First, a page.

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Arkansas voters approved legislation for medical marijuana in 2016, but cannabis cultivation and sale has not yet reached patients. Legal and regulatory hurdles delayed the state’s medical marijuana industry for a full three years, with the first dispensary and cultivation licenses sent out in January 2019.
All of these dispensaries still have to undergo a final inspection before opening their doors. The earliest that medical marijuana patients will be able to access cannabis products in Arkansas is April 2019. Despite these setbacks, the Arkansas medical marijuana industry remains attractive to investors and entrepreneurs in the greater cannabis community.
Yes. Under Arkansas law, the state must license every cannabis dispensary and cultivation business. The state’s constitutional amendment allowing for medical marijuana specifies a maximum of 32 dispensaries, and Arkansas formally awarded all 32 licenses in January 2019.
The Arkansas Department of Health is responsible for approving cannabis licenses for dispensaries, cultivators, and patients. It is a cabinet-level agency overseen by the State Board of Health under the direction of the state’s governor.
To obtain a cannabis license, you must apply during the state’s open enrollment period for new dispensary licenses. The first enrollment period ended in 2016, but dispensaries have not yet opened throughout the state. For practical purposes, the only way to obtain a cannabis dispensary license in Arkansas right now is to acquire one of the 32 organizations that have already earned one.
Medical cannabis retailers in Arkansas must provide proof of assets or a surety bond amounting to $1 million and prove they have at least $500,000 in liquid assets. Arkansas cannabis dispensaries must be 60% owned by Arkansas residents with at least seven consecutive years residing in the state. Dispensaries must apply for a license specifically for one of the state’s eight regions.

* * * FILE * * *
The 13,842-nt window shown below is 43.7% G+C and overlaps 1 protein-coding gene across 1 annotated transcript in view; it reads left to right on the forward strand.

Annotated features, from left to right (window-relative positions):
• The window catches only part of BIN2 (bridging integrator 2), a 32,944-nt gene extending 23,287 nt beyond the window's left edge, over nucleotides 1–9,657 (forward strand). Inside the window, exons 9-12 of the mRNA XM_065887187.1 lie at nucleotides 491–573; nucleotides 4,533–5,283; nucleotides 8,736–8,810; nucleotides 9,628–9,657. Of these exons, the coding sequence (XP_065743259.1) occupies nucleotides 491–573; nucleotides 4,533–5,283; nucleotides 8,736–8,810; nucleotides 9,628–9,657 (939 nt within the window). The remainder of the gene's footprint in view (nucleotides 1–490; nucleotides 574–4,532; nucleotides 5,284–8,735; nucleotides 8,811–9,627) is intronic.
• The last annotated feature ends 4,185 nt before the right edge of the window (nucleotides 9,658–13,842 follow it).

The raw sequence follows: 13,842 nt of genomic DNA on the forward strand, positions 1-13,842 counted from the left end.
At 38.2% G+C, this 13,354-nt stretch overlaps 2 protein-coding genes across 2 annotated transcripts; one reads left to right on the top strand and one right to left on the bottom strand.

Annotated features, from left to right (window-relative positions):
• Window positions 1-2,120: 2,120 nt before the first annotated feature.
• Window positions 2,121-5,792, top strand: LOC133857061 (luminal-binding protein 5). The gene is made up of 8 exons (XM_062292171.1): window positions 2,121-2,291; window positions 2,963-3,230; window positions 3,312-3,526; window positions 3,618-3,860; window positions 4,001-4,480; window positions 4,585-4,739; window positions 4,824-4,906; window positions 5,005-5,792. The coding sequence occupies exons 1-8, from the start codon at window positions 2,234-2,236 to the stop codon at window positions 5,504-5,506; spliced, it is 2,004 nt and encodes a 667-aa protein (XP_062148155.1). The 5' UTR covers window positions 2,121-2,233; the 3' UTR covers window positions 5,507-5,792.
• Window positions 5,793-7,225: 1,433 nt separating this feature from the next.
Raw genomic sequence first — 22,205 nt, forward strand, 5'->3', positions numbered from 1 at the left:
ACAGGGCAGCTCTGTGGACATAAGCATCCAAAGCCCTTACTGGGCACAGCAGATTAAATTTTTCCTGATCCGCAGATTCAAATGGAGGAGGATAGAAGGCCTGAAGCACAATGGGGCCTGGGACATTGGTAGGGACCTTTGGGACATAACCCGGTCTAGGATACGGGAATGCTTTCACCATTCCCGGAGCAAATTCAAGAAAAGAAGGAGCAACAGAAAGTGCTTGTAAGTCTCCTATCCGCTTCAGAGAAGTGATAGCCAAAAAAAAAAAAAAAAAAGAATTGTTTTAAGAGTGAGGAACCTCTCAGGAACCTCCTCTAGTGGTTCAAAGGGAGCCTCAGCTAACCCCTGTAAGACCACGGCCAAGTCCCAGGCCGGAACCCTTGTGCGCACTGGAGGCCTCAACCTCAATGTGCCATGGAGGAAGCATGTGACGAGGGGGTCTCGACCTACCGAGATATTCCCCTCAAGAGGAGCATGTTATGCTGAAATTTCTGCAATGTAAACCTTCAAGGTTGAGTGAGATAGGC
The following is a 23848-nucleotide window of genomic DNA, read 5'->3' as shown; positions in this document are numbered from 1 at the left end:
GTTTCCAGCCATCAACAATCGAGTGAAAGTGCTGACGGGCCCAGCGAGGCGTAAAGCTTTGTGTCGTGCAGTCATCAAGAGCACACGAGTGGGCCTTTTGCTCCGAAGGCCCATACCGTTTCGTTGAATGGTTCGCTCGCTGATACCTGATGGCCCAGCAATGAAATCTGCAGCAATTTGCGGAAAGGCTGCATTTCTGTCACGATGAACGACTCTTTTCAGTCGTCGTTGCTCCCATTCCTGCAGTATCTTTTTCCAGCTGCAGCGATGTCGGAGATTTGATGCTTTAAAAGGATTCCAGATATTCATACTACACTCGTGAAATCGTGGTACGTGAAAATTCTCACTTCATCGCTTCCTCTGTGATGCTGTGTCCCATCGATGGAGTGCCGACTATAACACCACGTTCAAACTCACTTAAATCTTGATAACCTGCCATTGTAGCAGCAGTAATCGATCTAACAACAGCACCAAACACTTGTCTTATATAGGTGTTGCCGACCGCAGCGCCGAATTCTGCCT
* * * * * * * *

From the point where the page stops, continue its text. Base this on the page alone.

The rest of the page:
Medical marijuana dispensaries in Arkansas pay a single $15,000 licensing fee and then post a $100,000 performance bond. If the application is not approved, the state pays half of the licensing fee back to the unsuccessful applicant.
Yes. Medical marijuana dispensaries that cultivate their own marijuana must pay a $32,500 annual fee to renew their license. Dispensaries that do not cultivate cannabis pay a smaller annual fee of $10,000.
There is no recreational cannabis dispensary license in Arkansas. Medical marijuana dispensaries come in two forms: one for dispensaries that cultivate their own marijuana products and one for those that do not. Dispensaries that don’t cultivate their own marijuana are significantly easier to open from a regulatory point of view.
Arkansas originally stated that it would issue its medical marijuana dispensary licenses immediately after applicants post a $500,000 performance bond. In practice, a series of legal processes and regulatory difficulties delayed licensing for three years.
Arkansas medical marijuana dispensaries are likely to be in an advantageous position to open recreational dispensaries when the state puts the appropriate laws into practice. Out-of-state dispensary owners can apply for Arkansas licenses during enrollment only if the company in question is 60% owned by Arkansas residents.
What local (county-level) permissions will I need to operate?